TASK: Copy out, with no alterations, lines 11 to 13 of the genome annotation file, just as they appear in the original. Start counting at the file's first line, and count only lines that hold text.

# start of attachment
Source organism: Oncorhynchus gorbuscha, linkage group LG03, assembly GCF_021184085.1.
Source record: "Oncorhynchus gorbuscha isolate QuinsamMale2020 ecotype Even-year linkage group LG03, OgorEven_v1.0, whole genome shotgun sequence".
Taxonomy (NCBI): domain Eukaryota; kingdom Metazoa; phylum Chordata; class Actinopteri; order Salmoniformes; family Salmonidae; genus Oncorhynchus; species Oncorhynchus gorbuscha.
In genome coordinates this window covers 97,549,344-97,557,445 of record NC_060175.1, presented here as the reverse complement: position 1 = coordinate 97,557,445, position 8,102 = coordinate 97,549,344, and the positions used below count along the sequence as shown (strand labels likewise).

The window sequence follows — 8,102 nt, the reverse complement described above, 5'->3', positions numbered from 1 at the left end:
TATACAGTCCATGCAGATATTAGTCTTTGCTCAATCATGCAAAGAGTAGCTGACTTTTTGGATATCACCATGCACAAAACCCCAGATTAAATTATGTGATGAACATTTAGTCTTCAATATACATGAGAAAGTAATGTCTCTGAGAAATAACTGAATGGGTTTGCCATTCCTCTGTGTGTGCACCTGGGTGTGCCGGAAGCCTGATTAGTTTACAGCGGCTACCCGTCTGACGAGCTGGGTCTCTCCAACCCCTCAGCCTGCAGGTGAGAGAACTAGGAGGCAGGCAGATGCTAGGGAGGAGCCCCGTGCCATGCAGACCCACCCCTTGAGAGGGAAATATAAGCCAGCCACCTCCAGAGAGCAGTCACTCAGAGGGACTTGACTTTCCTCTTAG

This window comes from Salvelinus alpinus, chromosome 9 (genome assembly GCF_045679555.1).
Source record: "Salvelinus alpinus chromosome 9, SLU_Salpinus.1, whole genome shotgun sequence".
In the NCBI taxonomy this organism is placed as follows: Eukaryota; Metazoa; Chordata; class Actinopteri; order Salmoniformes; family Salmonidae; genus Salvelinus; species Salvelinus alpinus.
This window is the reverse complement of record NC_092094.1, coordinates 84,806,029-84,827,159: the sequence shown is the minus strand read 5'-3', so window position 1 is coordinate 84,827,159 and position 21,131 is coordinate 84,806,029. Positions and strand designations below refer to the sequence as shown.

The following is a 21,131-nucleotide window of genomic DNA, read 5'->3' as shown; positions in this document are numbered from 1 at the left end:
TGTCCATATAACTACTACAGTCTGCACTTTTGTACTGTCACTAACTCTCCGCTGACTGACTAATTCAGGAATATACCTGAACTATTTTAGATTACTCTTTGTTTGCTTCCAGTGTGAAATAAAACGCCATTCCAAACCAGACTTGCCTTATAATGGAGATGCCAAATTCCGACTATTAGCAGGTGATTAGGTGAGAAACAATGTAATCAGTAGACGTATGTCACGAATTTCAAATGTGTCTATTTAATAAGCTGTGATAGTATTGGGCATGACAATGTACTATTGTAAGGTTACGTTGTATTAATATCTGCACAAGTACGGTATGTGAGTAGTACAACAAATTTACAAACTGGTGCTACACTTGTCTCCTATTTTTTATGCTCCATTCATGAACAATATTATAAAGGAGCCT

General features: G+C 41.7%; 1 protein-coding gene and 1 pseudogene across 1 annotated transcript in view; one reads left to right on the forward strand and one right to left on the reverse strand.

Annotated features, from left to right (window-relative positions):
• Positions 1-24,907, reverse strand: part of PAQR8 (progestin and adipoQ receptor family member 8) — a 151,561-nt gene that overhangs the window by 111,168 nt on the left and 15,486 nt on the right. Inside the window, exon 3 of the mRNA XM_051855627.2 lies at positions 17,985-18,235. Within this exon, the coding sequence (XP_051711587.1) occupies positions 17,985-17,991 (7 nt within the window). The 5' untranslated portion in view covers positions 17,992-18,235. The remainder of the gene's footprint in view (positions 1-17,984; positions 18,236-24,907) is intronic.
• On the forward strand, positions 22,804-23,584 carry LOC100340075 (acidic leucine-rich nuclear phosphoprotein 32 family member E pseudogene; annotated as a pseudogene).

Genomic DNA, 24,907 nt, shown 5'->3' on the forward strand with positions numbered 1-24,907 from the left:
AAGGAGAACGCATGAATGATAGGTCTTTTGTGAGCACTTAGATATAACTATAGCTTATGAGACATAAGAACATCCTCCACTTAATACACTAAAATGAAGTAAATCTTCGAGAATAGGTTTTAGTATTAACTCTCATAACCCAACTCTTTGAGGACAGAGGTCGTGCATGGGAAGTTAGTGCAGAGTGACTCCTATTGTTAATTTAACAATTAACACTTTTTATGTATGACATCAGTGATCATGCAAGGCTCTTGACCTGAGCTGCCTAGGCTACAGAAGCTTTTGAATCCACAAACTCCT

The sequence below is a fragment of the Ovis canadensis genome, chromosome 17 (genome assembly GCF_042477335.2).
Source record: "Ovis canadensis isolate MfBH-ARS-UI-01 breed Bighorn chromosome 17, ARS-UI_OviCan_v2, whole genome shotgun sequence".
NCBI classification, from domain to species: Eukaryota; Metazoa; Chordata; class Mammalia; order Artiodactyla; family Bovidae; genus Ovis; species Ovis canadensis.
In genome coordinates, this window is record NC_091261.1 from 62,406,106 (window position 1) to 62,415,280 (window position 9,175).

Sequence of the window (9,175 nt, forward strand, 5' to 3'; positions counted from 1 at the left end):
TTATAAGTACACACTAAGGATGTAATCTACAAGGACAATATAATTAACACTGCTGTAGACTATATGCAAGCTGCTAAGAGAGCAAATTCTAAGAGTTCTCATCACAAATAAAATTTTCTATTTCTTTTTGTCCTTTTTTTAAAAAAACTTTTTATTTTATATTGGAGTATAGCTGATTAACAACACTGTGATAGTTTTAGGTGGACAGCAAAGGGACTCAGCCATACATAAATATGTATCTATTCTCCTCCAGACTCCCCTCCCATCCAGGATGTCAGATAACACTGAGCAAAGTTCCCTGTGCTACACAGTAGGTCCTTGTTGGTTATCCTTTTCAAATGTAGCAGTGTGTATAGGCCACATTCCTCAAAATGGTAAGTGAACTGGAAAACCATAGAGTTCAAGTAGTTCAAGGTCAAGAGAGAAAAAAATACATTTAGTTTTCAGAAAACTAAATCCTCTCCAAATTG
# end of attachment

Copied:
The following is a 21,131-nucleotide window of genomic DNA, read 5'->3' as shown; positions in this document are numbered from 1 at the left end:
TGTCCATATAACTACTACAGTCTGCACTTTTGTACTGTCACTAACTCTCCGCTGACTGACTAATTCAGGAATATACCTGAACTATTTTAGATTACTCTTTGTTTGCTTCCAGTGTGAAATAAAACGCCATTCCAAACCAGACTTGCCTTATAATGGAGATGCCAAATTCCGACTATTAGCAGGTGATTAGGTGAGAAACAATGTAATCAGTAGACGTATGTCACGAATTTCAAATGTGTCTATTTAATAAGCTGTGATAGTATTGGGCATGACAATGTACTATTGTAAGGTTACGTTGTATTAATATCTGCACAAGTACGGTATGTGAGTAGTACAACAAATTTACAAACTGGTGCTACACTTGTCTCCTATTTTTTATGCTCCATTCATGAACAATATTATAAAGGAGCCT

General features: G+C 41.7%; 1 protein-coding gene and 1 pseudogene across 1 annotated transcript in view; one reads left to right on the forward strand and one right to left on the reverse strand.